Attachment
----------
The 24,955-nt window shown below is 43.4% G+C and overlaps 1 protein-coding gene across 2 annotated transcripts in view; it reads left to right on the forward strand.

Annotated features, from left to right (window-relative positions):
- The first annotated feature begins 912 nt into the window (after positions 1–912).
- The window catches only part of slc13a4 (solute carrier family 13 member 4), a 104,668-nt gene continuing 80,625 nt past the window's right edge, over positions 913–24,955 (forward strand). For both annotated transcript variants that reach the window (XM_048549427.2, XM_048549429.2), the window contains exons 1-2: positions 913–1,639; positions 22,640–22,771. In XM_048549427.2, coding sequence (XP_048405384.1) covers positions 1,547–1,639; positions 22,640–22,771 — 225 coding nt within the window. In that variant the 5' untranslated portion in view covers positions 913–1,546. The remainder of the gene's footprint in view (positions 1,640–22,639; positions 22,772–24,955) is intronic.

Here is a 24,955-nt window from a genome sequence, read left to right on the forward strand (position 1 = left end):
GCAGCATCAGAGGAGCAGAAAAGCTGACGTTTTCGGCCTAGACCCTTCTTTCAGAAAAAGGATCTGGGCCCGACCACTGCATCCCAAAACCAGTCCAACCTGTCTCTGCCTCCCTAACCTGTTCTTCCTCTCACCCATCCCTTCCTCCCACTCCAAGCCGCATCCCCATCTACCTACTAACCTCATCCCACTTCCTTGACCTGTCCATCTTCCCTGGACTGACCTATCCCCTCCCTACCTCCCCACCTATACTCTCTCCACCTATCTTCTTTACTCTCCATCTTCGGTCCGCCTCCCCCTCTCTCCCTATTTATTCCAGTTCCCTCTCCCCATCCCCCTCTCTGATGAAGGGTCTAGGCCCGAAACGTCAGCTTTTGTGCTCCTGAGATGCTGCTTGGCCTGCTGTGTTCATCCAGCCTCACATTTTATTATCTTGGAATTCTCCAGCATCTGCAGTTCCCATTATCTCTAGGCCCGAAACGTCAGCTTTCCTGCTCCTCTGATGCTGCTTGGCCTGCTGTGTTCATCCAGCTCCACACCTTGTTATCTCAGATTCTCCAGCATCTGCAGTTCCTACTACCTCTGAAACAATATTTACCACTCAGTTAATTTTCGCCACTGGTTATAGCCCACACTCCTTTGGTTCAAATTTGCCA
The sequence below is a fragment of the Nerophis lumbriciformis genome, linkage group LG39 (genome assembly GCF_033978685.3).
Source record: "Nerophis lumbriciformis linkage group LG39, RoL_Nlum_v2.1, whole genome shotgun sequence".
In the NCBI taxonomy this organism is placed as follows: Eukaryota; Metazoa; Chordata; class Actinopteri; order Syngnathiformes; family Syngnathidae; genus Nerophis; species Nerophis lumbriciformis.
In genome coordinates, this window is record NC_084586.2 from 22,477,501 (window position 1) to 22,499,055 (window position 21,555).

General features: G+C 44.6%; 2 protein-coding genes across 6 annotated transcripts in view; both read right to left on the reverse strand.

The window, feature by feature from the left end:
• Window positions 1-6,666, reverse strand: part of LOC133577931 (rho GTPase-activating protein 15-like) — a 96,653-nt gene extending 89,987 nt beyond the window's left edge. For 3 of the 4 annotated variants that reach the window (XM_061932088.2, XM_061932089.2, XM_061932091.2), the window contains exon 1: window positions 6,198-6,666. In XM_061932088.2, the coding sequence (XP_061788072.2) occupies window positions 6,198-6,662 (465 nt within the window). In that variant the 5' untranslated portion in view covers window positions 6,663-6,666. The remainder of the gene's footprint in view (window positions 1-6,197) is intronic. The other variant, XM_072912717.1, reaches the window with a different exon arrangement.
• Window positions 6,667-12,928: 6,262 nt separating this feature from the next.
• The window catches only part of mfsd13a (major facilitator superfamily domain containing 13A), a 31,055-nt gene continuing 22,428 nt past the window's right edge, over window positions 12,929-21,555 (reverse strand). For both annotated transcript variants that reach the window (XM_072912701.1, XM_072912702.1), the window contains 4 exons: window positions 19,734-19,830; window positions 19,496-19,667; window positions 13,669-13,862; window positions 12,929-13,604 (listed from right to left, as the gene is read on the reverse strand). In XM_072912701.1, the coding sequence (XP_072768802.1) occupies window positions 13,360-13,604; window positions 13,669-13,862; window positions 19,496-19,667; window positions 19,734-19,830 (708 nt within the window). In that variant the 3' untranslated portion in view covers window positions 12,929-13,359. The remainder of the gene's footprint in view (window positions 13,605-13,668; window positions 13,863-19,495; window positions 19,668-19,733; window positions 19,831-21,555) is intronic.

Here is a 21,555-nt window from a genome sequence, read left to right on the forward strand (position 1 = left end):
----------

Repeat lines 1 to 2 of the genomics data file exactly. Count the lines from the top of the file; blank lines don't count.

The 24,955-nt window shown below is 43.4% G+C and overlaps 1 protein-coding gene across 2 annotated transcripts in view; it reads left to right on the forward strand.

Annotated features, from left to right (window-relative positions):